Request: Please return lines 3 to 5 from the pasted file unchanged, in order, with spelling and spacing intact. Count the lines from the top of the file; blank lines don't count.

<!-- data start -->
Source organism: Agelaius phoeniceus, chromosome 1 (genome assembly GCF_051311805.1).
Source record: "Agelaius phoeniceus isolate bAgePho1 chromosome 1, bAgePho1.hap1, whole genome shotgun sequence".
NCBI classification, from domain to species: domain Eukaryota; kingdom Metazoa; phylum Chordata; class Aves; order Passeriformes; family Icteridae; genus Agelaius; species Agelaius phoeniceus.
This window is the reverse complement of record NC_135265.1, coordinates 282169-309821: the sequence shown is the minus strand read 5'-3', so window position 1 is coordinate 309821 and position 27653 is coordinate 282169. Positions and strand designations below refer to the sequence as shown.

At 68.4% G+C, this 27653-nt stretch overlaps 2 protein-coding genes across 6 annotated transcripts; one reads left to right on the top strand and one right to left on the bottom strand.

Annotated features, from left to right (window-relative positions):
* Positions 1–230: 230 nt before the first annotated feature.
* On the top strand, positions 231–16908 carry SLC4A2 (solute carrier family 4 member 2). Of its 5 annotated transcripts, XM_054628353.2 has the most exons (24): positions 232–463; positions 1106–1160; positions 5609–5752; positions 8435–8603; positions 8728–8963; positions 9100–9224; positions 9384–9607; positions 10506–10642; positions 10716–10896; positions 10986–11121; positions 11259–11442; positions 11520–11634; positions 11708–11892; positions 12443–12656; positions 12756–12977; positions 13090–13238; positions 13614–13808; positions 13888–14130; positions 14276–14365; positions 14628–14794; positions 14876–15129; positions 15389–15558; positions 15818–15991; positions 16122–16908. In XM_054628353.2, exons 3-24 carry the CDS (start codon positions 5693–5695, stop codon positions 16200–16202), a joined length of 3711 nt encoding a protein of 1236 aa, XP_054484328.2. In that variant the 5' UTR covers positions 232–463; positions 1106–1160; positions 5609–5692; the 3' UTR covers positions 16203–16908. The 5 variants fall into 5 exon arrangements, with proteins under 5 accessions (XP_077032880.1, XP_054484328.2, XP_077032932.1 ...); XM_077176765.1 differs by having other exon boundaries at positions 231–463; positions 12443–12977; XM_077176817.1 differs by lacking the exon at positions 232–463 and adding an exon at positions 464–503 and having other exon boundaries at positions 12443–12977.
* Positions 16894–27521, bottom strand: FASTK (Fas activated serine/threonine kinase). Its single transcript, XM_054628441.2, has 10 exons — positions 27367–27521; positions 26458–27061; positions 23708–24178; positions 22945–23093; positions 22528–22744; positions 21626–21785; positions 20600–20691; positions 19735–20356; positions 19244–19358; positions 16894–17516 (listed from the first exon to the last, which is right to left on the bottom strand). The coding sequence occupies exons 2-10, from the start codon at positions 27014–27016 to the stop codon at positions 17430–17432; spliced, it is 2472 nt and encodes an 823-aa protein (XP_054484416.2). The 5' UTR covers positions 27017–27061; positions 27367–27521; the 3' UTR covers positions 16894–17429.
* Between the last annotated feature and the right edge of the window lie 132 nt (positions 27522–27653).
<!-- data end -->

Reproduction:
NCBI classification, from domain to species: domain Eukaryota; kingdom Metazoa; phylum Chordata; class Aves; order Passeriformes; family Icteridae; genus Agelaius; species Agelaius phoeniceus.
This window is the reverse complement of record NC_135265.1, coordinates 282169-309821: the sequence shown is the minus strand read 5'-3', so window position 1 is coordinate 309821 and position 27653 is coordinate 282169. Positions and strand designations below refer to the sequence as shown.

At 68.4% G+C, this 27653-nt stretch overlaps 2 protein-coding genes across 6 annotated transcripts; one reads left to right on the top strand and one right to left on the bottom strand.